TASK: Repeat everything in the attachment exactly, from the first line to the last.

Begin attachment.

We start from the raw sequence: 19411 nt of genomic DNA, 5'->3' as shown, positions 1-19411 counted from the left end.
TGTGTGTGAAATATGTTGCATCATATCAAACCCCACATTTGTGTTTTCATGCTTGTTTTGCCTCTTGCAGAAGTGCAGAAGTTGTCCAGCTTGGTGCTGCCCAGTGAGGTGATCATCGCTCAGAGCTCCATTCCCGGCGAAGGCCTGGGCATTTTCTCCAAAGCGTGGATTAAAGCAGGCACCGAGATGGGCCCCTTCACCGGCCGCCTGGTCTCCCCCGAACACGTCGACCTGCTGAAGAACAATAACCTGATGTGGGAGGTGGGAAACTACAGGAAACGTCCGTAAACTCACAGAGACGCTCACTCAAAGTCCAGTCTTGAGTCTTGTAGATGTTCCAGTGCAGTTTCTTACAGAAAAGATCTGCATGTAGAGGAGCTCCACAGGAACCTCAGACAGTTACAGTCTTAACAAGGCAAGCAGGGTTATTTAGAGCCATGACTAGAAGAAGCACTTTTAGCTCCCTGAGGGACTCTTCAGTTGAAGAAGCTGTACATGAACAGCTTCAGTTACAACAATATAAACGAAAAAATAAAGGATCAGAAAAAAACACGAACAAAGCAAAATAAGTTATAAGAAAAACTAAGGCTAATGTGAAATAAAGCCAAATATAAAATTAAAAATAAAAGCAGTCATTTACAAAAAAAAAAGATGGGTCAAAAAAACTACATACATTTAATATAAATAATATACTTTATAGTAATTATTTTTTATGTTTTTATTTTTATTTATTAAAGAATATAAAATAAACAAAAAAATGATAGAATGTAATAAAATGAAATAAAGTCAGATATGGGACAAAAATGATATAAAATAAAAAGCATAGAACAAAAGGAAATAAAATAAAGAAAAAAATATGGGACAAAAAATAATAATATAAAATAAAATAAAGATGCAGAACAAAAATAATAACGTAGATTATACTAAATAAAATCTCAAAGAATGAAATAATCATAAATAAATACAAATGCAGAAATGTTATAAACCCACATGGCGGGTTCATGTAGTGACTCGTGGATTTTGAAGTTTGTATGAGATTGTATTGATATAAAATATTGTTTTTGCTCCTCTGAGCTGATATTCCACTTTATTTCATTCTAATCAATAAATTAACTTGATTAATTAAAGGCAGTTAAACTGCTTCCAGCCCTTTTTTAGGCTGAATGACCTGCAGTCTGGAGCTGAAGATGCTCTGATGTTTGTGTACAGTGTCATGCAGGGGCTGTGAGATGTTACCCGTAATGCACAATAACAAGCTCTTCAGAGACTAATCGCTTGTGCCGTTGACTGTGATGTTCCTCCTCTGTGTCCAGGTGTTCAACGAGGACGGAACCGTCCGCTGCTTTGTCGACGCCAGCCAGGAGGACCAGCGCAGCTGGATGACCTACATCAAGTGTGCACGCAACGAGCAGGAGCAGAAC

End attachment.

We start from the raw sequence: 19411 nt of genomic DNA, 5'->3' as shown, positions 1-19411 counted from the left end.
TGTGTGTGAAATATGTTGCATCATATCAAACCCCACATTTGTGTTTTCATGCTTGTTTTGCCTCTTGCAGAAGTGCAGAAGTTGTCCAGCTTGGTGCTGCCCAGTGAGGTGATCATCGCTCAGAGCTCCATTCCCGGCGAAGGCCTGGGCATTTTCTCCAAAGCGTGGATTAAAGCAGGCACCGAGATGGGCCCCTTCACCGGCCGCCTGGTCTCCCCCGAACACGTCGACCTGCTGAAGAACAATAACCTGATGTGGGAGGTGGGAAACTACAGGAAACGTCCGTAAACTCACAGAGACGCTCACTCAAAGTCCAGTCTTGAGTCTTGTAGATGTTCCAGTGCAGTTTCTTACAGAAAAGATCTGCATGTAGAGGAGCTCCACAGGAACCTCAGACAGTTACAGTCTTAACAAGGCAAGCAGGGTTATTTAGAGCCATGACTAGAAGAAGCACTTTTAGCTCCCTGAGGGACTCTTCAGTTGAAGAAGCTGTACATGAACAGCTTCAGTTACAACAATATAAACGAAAAAATAAAGGATCAGAAAAAAACACGAACAAAGCAAAATAAGTTATAAGAAAAACTAAGGCTAATGTGAAATAAAGCCAAATATAAAATTAAAAATAAAAGCAGTCATTTACAAAAAAAAAAGATGGGTCAAAAAAACTACATACATTTAATATAAATAATATACTTTATAGTAATTATTTTTTATGTTTTTATTTTTATTTATTAAAGAATATAAAATAAACAAAAAAATGATAGAATGTAATAAAATGAAATAAAGTCAGATATGGGACAAAAATGATATAAAATAAAAAGCATAGAACAAAAGGAAATAAAATAAAGAAAAAAATATGGGACAAAAAATAATAATATAAAATAAAATAAAGATGCAGAACAAAAATAATAACGTAGATTATACTAAATAAAATCTCAAAGAATGAAATAATCATAAATAAATACAAATGCAGAAATGTTATAAACCCACATGGCGGGTTCATGTAGTGACTCGTGGATTTTGAAGTTTGTATGAGATTGTATTGATATAAAATATTGTTTTTGCTCCTCTGAGCTGATATTCCACTTTATTTCATTCTAATCAATAAATTAACTTGATTAATTAAAGGCAGTTAAACTGCTTCCAGCCCTTTTTTAGGCTGAATGACCTGCAGTCTGGAGCTGAAGATGCTCTGATGTTTGTGTACAGTGTCATGCAGGGGCTGTGAGATGTTACCCGTAATGCACAATAACAAGCTCTTCAGAGACTAATCGCTTGTGCCGTTGACTGTGATGTTCCTCCTCTGTGTCCAGGTGTTCAACGAGGACGGAACCGTCCGCTGCTTTGTCGACGCCAGCCAGGAGGACCAGCGCAGCTGGATGACCTACATCAAGTGTGCACGCAACGAGCAGGAGCAGAAC